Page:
The Green Apple

St. John’s University is one of 31 New York City colleges and universities that recently joined New York City Mayor Michael R. Bloomberg in his plan to reduce carbon dioxide emissions by 30% for the year 2017.

The plan is part of PlaNYC, introduced by Mayor Bloomberg in April of 2007. It aims to reduce global warming emissions by 30% in all of New York City by the year 2030. In June, St. John’s University, Barnard College, Columbia University, Cooper Union, Fordham University, The New School, New York University, Pratt Institute and 23 CUNY Campuses pledged to accelerate
this goal by 13 years and became known as the 2030 Challenge Partners. The “30 in 10” Challenge calls for schools to evaluate their greenhouse gas emissions and create a
plan of reduction for the next 10 years.

St. John’s plans to commit to the program by performing a full-energy audit to research carbon emissions on campus and will follow LEED standards for all new University constructions, according to a University release. They also plan to convert to dual fuel vehicles in addition to an already-implemented recycling program on each campus.

Mayor Bloomberg’s call of action comes after a study found that 80% of the city’s overall emissions came from energy used in buildings. Of this percentage, 18% came from governmental and institutional buildings.

“Together, NYU, Columbia, and CUNY alone occupy about 38 million square feet of space – the equivalent of 43 Yankee stadiums,” said Mayor Bloomberg at the 2030 Challenge announcement.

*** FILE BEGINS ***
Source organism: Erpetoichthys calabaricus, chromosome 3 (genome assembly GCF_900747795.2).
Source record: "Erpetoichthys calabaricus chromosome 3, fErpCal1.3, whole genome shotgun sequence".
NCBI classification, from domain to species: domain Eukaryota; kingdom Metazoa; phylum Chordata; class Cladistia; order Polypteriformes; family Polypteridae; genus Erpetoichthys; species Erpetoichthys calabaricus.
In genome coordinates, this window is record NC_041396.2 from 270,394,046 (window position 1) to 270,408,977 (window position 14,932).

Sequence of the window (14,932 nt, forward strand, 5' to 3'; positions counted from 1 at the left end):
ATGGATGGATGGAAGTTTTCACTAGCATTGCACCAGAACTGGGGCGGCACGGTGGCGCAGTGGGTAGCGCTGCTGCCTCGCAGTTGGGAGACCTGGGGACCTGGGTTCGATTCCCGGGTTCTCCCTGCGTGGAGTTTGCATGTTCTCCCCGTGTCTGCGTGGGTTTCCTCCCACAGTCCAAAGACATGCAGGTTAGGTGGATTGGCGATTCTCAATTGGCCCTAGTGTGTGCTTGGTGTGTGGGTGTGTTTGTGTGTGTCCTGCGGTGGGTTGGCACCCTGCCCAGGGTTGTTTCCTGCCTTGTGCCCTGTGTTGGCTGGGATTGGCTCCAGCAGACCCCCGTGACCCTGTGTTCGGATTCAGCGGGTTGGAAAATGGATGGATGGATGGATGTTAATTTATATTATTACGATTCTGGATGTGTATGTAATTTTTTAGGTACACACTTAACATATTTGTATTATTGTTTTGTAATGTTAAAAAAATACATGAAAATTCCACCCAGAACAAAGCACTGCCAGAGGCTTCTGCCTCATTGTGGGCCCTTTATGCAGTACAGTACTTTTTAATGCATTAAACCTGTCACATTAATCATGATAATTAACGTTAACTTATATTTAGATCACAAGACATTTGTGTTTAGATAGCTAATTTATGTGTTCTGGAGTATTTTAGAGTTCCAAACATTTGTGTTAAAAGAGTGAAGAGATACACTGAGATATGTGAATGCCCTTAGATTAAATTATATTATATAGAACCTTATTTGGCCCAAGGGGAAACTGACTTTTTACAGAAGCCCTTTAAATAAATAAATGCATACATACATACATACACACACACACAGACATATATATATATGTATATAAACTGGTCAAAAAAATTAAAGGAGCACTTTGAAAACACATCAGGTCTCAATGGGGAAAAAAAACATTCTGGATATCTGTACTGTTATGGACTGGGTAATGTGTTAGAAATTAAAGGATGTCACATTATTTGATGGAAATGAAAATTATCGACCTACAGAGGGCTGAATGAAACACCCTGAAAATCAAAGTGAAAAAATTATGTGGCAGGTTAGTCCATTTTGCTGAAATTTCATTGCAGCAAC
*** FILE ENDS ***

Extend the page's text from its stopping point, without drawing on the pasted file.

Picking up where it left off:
“Universities and colleges have a tremendous impact on city life. By accepting the challenge, these schools are not just making a powerful statement. They are helping to make a sizeable dent in the city’s overall emissions.”

Dr. Jim Pellow, the Executive Vice President of St. John’s, supports Mayor Bloomberg’s plan and agrees that universities can make a difference. He noted, “With more than 20,000 students
and 3 million square feet of facilities, St. John’s can have a positive impact on the environment as well as having a positive impact on our students, future leaders of New York, by educating and
engaging them in responsible stewardship of their environment.”

The impact of university on climate change is being echoed around the nation as 284 universities join together to go green, Newsweek reports. Harvard, and Arizona State University are among the many who have pledged to curb energy consumption and waste. Spreading
the conservation message even before students arrive, such as Harvard University, which sent out mass messages to students ways to furnish their dorm.

This is a concept that Dominic Petruzzelli, director of Residence Life, be added to St. John’s next September for incoming and returning students. The new project will be yet another addition to the various green projects Residence Life is already running within the Residence Village.

Last spring, they launched a recycling program for resident students that later expanded to encompass the entire university. They also created an Environmental Concerns and Living Learning Community in DaSilva Hall, where an entire floor is dedicated to environmental concerns and projects. The earth-friendly programs on campus exemplify the commitment students and the University are making to take a stand for global climate change and face what Mayor Bloomberg called “the greatest challenge.